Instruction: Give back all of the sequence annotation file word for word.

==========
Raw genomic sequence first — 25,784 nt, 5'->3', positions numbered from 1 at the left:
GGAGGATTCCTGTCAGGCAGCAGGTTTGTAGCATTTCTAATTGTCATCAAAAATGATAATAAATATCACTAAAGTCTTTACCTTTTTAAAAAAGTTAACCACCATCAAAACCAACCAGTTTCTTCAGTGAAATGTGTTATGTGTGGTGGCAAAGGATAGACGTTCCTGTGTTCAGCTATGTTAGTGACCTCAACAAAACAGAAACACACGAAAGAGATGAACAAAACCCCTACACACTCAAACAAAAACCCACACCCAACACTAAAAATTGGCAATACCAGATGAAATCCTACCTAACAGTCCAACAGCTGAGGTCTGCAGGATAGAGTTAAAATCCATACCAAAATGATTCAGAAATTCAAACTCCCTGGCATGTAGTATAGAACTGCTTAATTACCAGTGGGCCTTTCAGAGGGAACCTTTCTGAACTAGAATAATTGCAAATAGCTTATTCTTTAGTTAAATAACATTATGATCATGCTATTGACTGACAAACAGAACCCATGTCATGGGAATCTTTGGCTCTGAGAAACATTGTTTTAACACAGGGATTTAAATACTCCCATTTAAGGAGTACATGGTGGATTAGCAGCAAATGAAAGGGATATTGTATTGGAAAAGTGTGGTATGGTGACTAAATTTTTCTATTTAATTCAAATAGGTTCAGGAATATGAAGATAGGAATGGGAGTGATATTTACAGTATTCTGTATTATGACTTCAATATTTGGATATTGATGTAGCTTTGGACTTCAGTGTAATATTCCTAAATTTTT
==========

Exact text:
Raw genomic sequence first — 25,784 nt, 5'->3', positions numbered from 1 at the left:
GGAGGATTCCTGTCAGGCAGCAGGTTTGTAGCATTTCTAATTGTCATCAAAAATGATAATAAATATCACTAAAGTCTTTACCTTTTTAAAAAAGTTAACCACCATCAAAACCAACCAGTTTCTTCAGTGAAATGTGTTATGTGTGGTGGCAAAGGATAGACGTTCCTGTGTTCAGCTATGTTAGTGACCTCAACAAAACAGAAACACACGAAAGAGATGAACAAAACCCCTACACACTCAAACAAAAACCCACACCCAACACTAAAAATTGGCAATACCAGATGAAATCCTACCTAACAGTCCAACAGCTGAGGTCTGCAGGATAGAGTTAAAATCCATACCAAAATGATTCAGAAATTCAAACTCCCTGGCATGTAGTATAGAACTGCTTAATTACCAGTGGGCCTTTCAGAGGGAACCTTTCTGAACTAGAATAATTGCAAATAGCTTATTCTTTAGTTAAATAACATTATGATCATGCTATTGACTGACAAACAGAACCCATGTCATGGGAATCTTTGGCTCTGAGAAACATTGTTTTAACACAGGGATTTAAATACTCCCATTTAAGGAGTACATGGTGGATTAGCAGCAAATGAAAGGGATATTGTATTGGAAAAGTGTGGTATGGTGACTAAATTTTTCTATTTAATTCAAATAGGTTCAGGAATATGAAGATAGGAATGGGAGTGATATTTACAGTATTCTGTATTATGACTTCAATATTTGGATATTGATGTAGCTTTGGACTTCAGTGTAATATTCCTAAATTTTT